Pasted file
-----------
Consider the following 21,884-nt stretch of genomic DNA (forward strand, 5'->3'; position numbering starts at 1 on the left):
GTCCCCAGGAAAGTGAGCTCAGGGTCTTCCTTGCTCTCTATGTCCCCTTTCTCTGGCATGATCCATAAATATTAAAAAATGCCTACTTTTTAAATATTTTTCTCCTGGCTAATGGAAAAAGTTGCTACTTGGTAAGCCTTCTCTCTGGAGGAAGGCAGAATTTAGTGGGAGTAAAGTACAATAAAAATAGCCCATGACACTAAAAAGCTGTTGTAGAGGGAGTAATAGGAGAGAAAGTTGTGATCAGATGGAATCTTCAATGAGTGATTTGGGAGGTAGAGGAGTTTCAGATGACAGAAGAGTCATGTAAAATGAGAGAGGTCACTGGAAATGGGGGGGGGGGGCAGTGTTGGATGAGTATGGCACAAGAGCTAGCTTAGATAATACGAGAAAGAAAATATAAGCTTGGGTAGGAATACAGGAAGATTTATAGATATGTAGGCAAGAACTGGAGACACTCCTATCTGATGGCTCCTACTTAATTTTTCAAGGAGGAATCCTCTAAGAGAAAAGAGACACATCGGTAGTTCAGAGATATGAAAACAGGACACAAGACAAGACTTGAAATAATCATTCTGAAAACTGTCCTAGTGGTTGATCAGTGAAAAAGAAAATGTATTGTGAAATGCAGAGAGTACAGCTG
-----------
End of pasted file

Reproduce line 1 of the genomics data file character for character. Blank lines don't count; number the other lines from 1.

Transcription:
Consider the following 21,884-nt stretch of genomic DNA (forward strand, 5'->3'; position numbering starts at 1 on the left):